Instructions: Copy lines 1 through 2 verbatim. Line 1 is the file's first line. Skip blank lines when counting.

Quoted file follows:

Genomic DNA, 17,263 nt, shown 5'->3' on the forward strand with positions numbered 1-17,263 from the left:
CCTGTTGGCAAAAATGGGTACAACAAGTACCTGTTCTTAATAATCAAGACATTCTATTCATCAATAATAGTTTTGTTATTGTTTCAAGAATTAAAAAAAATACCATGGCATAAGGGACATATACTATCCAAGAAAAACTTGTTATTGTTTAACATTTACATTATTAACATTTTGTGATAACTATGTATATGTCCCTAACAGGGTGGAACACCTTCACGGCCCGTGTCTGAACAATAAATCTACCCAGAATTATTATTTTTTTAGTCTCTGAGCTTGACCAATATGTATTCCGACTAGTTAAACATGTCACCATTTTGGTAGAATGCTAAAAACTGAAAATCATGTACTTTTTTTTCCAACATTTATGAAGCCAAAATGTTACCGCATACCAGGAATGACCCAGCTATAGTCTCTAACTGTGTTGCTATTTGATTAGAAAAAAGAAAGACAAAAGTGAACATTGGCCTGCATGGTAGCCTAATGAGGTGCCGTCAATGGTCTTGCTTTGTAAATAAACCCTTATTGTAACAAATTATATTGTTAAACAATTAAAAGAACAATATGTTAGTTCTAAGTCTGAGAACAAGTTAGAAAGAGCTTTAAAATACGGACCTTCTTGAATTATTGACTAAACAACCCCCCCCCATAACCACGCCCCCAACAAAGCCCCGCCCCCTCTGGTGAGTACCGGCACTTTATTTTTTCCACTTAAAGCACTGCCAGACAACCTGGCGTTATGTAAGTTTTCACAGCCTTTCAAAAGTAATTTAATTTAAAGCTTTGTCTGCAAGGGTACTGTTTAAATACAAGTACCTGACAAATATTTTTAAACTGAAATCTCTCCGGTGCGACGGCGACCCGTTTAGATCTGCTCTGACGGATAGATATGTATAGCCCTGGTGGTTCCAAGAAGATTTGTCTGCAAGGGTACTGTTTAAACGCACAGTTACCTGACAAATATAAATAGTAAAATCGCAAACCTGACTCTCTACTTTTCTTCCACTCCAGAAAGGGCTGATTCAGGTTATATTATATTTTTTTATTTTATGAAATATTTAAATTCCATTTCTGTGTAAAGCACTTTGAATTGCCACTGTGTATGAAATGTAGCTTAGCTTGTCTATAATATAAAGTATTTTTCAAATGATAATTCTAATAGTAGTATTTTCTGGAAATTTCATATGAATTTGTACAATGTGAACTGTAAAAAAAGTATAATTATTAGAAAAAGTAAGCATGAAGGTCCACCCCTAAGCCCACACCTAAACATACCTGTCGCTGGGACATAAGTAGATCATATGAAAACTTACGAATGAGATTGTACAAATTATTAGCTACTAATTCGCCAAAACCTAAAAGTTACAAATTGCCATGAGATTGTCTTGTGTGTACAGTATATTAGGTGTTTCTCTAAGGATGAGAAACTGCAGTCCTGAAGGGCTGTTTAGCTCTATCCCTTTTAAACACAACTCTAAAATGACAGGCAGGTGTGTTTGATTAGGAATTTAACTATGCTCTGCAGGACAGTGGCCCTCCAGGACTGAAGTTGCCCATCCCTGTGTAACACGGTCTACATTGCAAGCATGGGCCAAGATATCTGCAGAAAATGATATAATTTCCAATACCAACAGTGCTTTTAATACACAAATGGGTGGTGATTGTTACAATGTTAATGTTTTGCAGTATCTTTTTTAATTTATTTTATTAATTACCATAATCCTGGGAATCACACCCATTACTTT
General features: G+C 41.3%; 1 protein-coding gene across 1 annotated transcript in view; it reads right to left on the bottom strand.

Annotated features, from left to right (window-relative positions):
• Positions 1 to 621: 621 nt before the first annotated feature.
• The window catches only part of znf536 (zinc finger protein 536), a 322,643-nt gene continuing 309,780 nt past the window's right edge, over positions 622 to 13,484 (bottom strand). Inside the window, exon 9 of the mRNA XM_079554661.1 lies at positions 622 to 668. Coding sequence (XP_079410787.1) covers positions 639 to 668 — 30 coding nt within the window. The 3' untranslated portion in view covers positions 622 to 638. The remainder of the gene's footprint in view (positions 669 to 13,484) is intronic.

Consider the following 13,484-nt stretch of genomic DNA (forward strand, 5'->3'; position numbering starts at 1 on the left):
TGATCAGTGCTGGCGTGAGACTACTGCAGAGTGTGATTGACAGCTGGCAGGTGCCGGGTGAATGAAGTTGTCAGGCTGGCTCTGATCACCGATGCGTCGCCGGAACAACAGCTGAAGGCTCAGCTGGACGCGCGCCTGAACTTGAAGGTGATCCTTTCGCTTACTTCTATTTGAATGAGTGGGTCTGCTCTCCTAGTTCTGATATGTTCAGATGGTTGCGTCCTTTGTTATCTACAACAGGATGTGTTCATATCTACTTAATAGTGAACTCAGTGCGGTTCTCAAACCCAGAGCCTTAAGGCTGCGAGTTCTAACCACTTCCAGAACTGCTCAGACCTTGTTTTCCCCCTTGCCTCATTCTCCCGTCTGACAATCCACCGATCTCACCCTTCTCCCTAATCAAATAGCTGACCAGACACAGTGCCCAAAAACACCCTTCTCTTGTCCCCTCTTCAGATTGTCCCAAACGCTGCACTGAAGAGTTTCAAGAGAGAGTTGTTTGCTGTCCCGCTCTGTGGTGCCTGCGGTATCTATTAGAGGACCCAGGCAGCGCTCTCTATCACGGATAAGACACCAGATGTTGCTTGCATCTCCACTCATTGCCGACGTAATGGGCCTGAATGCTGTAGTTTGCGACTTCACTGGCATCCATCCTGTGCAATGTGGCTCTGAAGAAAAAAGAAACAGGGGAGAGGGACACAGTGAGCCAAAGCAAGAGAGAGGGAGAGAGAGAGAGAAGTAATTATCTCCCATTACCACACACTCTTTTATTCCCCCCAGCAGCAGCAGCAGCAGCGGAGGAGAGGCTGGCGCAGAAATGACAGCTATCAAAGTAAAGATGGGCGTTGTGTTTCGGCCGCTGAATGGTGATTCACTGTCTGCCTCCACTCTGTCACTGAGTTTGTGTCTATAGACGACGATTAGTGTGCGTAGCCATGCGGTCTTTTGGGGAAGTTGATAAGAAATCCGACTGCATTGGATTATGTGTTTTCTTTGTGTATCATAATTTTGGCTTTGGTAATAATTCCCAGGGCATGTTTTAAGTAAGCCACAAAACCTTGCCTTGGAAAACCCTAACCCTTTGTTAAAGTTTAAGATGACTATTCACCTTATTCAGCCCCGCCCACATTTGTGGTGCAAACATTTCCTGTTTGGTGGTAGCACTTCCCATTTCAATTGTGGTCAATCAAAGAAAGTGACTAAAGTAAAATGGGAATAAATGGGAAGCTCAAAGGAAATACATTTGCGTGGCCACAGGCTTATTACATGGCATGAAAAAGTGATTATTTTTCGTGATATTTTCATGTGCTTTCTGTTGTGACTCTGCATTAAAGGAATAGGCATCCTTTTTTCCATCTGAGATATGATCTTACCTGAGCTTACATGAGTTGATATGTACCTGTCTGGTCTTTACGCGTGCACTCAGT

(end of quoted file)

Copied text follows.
Genomic DNA, 17,263 nt, shown 5'->3' on the forward strand with positions numbered 1-17,263 from the left:
CCTGTTGGCAAAAATGGGTACAACAAGTACCTGTTCTTAATAATCAAGACATTCTATTCATCAATAATAGTTTTGTTATTGTTTCAAGAATTAAAAAAAATACCATGGCATAAGGGACATATACTATCCAAGAAAAACTTGTTATTGTTTAACATTTACATTATTAACATTTTGTGATAACTATGTATATGTCCCTAACAGGGTGGAACACCTTCACGGCCCGTGTCTGAACAATAAATCTACCCAGAATTATTATTTTTTTAGTCTCTGAGCTTGACCAATATGTATTCCGACTAGTTAAACATGTCACCATTTTGGTAGAATGCTAAAAACTGAAAATCATGTACTTTTTTTTCCAACATTTATGAAGCCAAAATGTTACCGCATACCAGGAATGACCCAGCTATAGTCTCTAACTGTGTTGCTATTTGATTAGAAAAAAGAAAGACAAAAGTGAACATTGGCCTGCATGGTAGCCTAATGAGGTGCCGTCAATGGTCTTGCTTTGTAAATAAACCCTTATTGTAACAAATTATATTGTTAAACAATTAAAAGAACAATATGTTAGTTCTAAGTCTGAGAACAAGTTAGAAAGAGCTTTAAAATACGGACCTTCTTGAATTATTGACTAAACAACCCCCCCCCATAACCACGCCCCCAACAAAGCCCCGCCCCCTCTGGTGAGTACCGGCACTTTATTTTTTCCACTTAAAGCACTGCCAGACAACCTGGCGTTATGTAAGTTTTCACAGCCTTTCAAAAGTAATTTAATTTAAAGCTTTGTCTGCAAGGGTACTGTTTAAATACAAGTACCTGACAAATATTTTTAAACTGAAATCTCTCCGGTGCGACGGCGACCCGTTTAGATCTGCTCTGACGGATAGATATGTATAGCCCTGGTGGTTCCAAGAAGATTTGTCTGCAAGGGTACTGTTTAAACGCACAGTTACCTGACAAATATAAATAGTAAAATCGCAAACCTGACTCTCTACTTTTCTTCCACTCCAGAAAGGGCTGATTCAGGTTATATTATATTTTTTTATTTTATGAAATATTTAAATTCCATTTCTGTGTAAAGCACTTTGAATTGCCACTGTGTATGAAATGTAGCTTAGCTTGTCTATAATATAAAGTATTTTTCAAATGATAATTCTAATAGTAGTATTTTCTGGAAATTTCATATGAATTTGTACAATGTGAACTGTAAAAAAAGTATAATTATTAGAAAAAGTAAGCATGAAGGTCCACCCCTAAGCCCACACCTAAACATACCTGTCGCTGGGACATAAGTAGATCATATGAAAACTTACGAATGAGATTGTACAAATTATTAGCTACTAATTCGCCAAAACCTAAAAGTTACAAATTGCCATGAGATTGTCTTGTGTGTACAGTATATTAGGTGTTTCTCTAAGGATGAGAAACTGCAGTCCTGAAGGGCTGTTTAGCTCTATCCCTTTTAAACACAACTCTAAAATGACAGGCAGGTGTGTTTGATTAGGAATTTAACTATGCTCTGCAGGACAGTGGCCCTCCAGGACTGAAGTTGCCCATCCCTGTGTAACACGGTCTACATTGCAAGCATGGGCCAAGATATCTGCAGAAAATGATATAATTTCCAATACCAACAGTGCTTTTAATACACAAATGGGTGGTGATTGTTACAATGTTAATGTTTTGCAGTATCTTTTTTAATTTATTTTATTAATTACCATAATCCTGGGAATCACACCCATTACTTT